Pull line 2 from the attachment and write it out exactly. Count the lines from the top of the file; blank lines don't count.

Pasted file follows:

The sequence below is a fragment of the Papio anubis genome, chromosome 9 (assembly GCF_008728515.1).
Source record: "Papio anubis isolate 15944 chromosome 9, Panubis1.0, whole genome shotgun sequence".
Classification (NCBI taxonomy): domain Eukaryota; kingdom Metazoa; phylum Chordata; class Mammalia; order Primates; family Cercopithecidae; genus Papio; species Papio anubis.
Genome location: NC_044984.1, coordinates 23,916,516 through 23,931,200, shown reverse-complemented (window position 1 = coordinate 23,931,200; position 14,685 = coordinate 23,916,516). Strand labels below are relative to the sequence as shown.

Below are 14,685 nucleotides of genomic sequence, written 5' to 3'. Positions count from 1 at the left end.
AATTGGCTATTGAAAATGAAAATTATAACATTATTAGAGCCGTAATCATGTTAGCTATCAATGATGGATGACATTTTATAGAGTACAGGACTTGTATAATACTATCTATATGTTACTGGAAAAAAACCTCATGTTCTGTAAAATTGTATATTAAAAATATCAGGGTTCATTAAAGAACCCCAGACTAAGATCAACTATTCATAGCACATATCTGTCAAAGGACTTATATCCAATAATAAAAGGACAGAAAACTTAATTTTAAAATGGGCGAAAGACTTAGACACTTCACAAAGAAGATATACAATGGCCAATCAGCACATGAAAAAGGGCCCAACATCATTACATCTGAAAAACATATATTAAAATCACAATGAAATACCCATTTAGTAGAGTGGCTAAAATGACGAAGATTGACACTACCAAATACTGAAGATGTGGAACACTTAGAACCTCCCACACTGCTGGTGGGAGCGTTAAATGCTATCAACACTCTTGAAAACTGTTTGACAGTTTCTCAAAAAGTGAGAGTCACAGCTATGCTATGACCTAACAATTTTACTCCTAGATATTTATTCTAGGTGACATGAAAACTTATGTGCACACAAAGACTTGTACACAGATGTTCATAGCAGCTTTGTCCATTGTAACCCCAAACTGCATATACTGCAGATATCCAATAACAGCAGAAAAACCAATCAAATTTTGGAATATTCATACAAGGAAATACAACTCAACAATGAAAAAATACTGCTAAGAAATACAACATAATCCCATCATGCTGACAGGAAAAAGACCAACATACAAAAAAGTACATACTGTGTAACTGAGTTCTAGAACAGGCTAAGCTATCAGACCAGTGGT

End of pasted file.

Source record: "Papio anubis isolate 15944 chromosome 9, Panubis1.0, whole genome shotgun sequence".